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Original lender may be the best source of refinancing

When it comes to refinancing, there's no time like the present. As mortgage rates continue to fall, consumers stand to save thousands of dollars on their monthly payments and interest.

Increased business may mean more of a wait for the new loan. To avoid problems, experts say people should consider going to their first mortgage lender when refinancing.

Call first lender first
"Anybody that is in the 8 percent and above range for a 30-year fixed-rate mortgage should be calling their mortgage lender now to determine what kind of savings they're going to get," says Dan Frahm, a spokesman for Norwest Corp., which refinances loans in all 50 states.

"Many of these lenders that have programs for their own customers will require no documentation," he adds. "It is a new mortgage, but clearly they have the majority of the information already in hand."

Thanks in large part to mortgage rates being near their lowest levels in 40 years, refinance activity has surged. That, in turn, focuses attention on the speed and convenience of the process, where keeping hassles to a minimum often means asking a lender the right questions.

Among them: Will I save on closing costs because my appraisal, credit and income information already is on file? Do you use the automated underwriting systems operated by Fannie Mae and Freddie Mac? Are there any other special offers you can give me because I'm a customer already?

Why it matters
The first question is important for people who are satisfied with their mortgage lender or servicer. Often, the two aren't the same because lenders routinely use a second company to collect payments and in other ways maintain the loan. Between the two, a large part of the borrower's information, normally required in a refinance, is already on file. And that means the companies don't need to hire third-party providers to find out more about a borrower's income, property value and credit history.

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"It's much more streamlined for the current portfolio because we already have the data from the borrower," says Mark Nieberlein, a senior vice president for retail loan production at Dallas-based Capstead Mortgage Corp. "There is a limited credit review, no appraisal necessary ... "

"A borrower's time is saved, and the company's cost to underwrite the loan is saved, and therefore passed through to the borrower," Nieberlein says.

Consider closing costs and shop around
Borrowers should consider whether paying slightly more in closing costs in exchange for a better rate elsewhere would save more money, however. A $125,000 30-year fixed-rate loan at rates from August 2000 of 8.24 percent resulted in monthly principal and interest payments of $938 and a total interest paid of $212,754. If refinanced at 6.90 percent, the monthly principal and interest payment would be $823 and the total interest paid would be $171,370, saving $115 a month on payments.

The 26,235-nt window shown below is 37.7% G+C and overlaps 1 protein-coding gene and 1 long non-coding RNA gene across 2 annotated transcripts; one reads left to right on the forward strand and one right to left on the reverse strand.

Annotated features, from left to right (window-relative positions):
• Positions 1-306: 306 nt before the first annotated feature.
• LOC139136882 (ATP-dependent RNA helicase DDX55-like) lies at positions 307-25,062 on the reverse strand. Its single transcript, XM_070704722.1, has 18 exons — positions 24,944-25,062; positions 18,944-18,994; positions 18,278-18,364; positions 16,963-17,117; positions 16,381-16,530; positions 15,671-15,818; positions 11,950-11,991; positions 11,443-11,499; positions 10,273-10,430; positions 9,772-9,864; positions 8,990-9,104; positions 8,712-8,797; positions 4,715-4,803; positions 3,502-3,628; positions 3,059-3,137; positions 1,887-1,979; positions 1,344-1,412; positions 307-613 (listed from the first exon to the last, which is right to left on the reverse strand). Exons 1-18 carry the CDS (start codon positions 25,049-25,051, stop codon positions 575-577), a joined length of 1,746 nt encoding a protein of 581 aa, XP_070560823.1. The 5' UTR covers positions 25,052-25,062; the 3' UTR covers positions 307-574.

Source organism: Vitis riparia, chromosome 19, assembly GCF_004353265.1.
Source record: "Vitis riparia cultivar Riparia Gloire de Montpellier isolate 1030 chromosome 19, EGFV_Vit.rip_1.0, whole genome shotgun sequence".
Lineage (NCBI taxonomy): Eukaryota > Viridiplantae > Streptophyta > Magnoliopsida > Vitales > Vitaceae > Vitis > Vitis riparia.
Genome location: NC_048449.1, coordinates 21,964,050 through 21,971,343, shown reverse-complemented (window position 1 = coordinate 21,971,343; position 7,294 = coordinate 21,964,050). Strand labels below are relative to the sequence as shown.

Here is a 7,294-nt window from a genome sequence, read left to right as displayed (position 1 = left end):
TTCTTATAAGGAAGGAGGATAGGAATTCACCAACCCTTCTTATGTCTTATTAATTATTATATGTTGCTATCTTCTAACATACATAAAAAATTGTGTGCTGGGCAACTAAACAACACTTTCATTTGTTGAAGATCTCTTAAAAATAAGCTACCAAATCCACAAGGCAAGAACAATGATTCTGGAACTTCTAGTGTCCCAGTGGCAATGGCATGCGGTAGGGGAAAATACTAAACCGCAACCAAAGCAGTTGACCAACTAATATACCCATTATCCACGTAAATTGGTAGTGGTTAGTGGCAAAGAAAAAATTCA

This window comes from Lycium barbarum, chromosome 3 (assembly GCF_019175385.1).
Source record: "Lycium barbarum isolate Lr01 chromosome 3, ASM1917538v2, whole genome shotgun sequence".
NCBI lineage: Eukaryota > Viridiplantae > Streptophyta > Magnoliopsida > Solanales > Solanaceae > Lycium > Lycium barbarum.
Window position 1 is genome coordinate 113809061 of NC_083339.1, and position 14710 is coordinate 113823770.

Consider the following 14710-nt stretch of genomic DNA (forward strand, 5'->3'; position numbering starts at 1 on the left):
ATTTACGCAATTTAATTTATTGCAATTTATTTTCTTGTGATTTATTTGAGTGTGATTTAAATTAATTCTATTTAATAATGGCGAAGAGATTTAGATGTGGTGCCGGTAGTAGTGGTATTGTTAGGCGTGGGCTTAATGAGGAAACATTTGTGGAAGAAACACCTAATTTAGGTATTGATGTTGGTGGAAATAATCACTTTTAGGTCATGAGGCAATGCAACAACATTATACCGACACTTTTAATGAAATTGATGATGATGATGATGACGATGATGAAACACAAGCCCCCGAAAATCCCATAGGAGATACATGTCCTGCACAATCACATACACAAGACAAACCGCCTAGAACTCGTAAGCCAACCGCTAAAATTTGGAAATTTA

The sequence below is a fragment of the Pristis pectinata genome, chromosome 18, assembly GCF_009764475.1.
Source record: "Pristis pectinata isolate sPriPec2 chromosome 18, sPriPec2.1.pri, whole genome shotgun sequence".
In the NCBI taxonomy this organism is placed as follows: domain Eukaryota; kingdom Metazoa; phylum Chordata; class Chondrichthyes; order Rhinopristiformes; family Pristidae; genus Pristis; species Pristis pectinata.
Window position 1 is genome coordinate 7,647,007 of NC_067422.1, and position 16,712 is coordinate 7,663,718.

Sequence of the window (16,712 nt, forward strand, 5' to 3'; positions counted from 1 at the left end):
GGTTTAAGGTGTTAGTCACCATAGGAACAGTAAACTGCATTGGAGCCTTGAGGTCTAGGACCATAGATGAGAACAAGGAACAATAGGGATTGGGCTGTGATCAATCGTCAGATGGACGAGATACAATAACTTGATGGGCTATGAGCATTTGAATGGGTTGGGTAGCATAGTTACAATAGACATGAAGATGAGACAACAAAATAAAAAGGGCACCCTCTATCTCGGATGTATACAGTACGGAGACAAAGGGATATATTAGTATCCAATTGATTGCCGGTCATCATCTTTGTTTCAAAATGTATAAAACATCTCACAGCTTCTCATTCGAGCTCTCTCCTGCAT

A calculator can help determine how long it will take to recover the cost of refinancing. Or borrowers can ask their lenders for amortization tables on both loans. The tables allow people to check their costs and remaining balance at any point in the loan. The point at which the new loan's savings in interest and monthly payments eclipse the closing costs is the point at which the borrower breaks even.

Ask how they do it
Consumers also should know whether their prospective lender uses either Freddie Mac's "Loan Prospector" system, or the Fannie Mae counterpart "Desktop Underwriter," because that can speed the refinance process. The two quasi-governmental corporations buy mortgages from lenders in order to package them together for sale to investors as securities. Together, their systems evaluate a potential borrower's credit and other application information, and, in some cases, they can return an answer almost instantly thanks to computerized data transmission between the agencies and participating lenders.

"It gives a credit decision within two minutes after all the data are entered," says Freddie Mac spokesman Jeff Noe.

"Assume somebody's coming in and we can do a streamlined refi through the Fannie Mae or Freddie Mac system, it would save them time and money," says Ed Sensor, chief executive officer of the Banknorth Group Inc.'s mortgage division.

"The main difference, whether ... they're an old customer or new one, is if they've had a mortgage they've been paying on and are a good credit risk, those loans can be approved very rapidly," says Sensor. The Burlington, Vt.-based company originates mortgages through seven subsidiary banks in that state, New Hampshire and Massachusetts.

Of course, customers who return to their first lender may find special deals that go beyond closing cost reductions. Sensor says it will modify the rate on a small portion of the loans it originates and doesn't sell into the secondary market. A good customer that is seven years into a 15-year fixed-rate mortgage, for example, might have the mortgage rate dropped by .75 percent without a closing, appraisal or any of the other hassles associated with a regular refinance.

-- Updated: July 23, 2002
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See Also
Don't waste money trying to save it
Quiz: Understanding refinancing
FAQs on refinancing
More mortgage stories

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